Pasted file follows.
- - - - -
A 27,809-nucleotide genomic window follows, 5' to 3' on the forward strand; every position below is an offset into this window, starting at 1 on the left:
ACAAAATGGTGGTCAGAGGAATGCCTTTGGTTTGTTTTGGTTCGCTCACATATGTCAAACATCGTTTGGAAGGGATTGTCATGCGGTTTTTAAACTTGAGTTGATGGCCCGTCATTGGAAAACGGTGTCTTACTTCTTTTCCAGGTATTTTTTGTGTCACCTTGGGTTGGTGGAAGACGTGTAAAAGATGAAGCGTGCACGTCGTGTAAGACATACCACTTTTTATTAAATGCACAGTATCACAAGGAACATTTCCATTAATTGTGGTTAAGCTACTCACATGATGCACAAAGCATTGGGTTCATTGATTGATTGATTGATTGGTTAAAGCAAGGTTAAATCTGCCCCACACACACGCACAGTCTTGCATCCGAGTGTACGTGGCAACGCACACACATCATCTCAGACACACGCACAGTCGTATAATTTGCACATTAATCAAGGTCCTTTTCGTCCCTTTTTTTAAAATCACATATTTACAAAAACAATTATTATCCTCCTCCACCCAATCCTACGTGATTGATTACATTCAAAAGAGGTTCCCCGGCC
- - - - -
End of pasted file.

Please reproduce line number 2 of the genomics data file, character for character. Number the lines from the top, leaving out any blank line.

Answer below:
ACAAAATGGTGGTCAGAGGAATGCCTTTGGTTTGTTTTGGTTCGCTCACATATGTCAAACATCGTTTGGAAGGGATTGTCATGCGGTTTTTAAACTTGAGTTGATGGCCCGTCATTGGAAAACGGTGTCTTACTTCTTTTCCAGGTATTTTTTGTGTCACCTTGGGTTGGTGGAAGACGTGTAAAAGATGAAGCGTGCACGTCGTGTAAGACATACCACTTTTTATTAAATGCACAGTATCACAAGGAACATTTCCATTAATTGTGGTTAAGCTACTCACATGATGCACAAAGCATTGGGTTCATTGATTGATTGATTGATTGGTTAAAGCAAGGTTAAATCTGCCCCACACACACGCACAGTCTTGCATCCGAGTGTACGTGGCAACGCACACACATCATCTCAGACACACGCACAGTCGTATAATTTGCACATTAATCAAGGTCCTTTTCGTCCCTTTTTTTAAAATCACATATTTACAAAAACAATTATTATCCTCCTCCACCCAATCCTACGTGATTGATTACATTCAAAAGAGGTTCCCCGGCC